While we sat cross-legged on the carpet, my primary school teacher, curly red-haired Miss Watson read aloud my story to our Grade 3 class.
I was a shy, sensitive child – anxiety and quiet tears overwhelmed me when it was my turn to share my story. As Miss Watson read my words, I closed my eyes and held my breath. When I heard the children laugh at the funny parts, I opened my eyes and looked up at my teacher; she winked at me and a giggle escaped my lips. Her nodding smile, gentle encouragement and praise gave me courage to keep writing.
Throughout life, writing was the one thing I believed I was good at – on a good day.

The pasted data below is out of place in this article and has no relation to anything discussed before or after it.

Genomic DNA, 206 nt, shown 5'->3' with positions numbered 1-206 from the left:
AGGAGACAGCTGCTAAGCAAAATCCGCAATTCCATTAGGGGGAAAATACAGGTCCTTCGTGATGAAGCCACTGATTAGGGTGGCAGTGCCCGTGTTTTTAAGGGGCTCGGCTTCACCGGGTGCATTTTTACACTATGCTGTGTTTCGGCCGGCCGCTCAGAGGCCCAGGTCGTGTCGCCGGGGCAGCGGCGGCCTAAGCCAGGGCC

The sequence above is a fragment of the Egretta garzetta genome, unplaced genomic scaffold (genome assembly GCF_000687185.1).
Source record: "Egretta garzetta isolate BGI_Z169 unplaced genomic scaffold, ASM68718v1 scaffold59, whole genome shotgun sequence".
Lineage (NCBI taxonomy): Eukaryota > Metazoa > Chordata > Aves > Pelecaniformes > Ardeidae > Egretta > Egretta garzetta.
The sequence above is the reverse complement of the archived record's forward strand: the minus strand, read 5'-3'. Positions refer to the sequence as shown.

There were many more days I doubted myself, but I kept trying. I wrote at midnight with my mind calm or whenever I had a rush of energy, idea or needed to type and be inside my head instead of talking to people.
Thirty years after I graduated from Miss Watson’s class – during the spring of 2009, I met teacher and writer, Anne Rayvals, when I took her “Creative Writing for Beginners” class.
I read aloud my first homework assignment to the class. Anne was silent when I read the last sentence. She looked up, stared at me and stated, “Mary – YOU will be PUBLISHED.”
The way she said it to me – made me believe.
Anne was right. I was awarded 3rd place for the 2009 Vancouver Courier Annual Fiction Contest that fall, where my story “Dusty High Heels” became the first short story I published. Dusty High Heels, Page 1 Dusty High Heels, Page 2
Sometimes it takes a teacher or two – over the span of a few decades to convince yourself that you’re good at something. Pursuing what you want takes guts, passion and perseverance to make you fly.
That shy 8-year old girl is a part of who I am today.
I’m still working on my wings.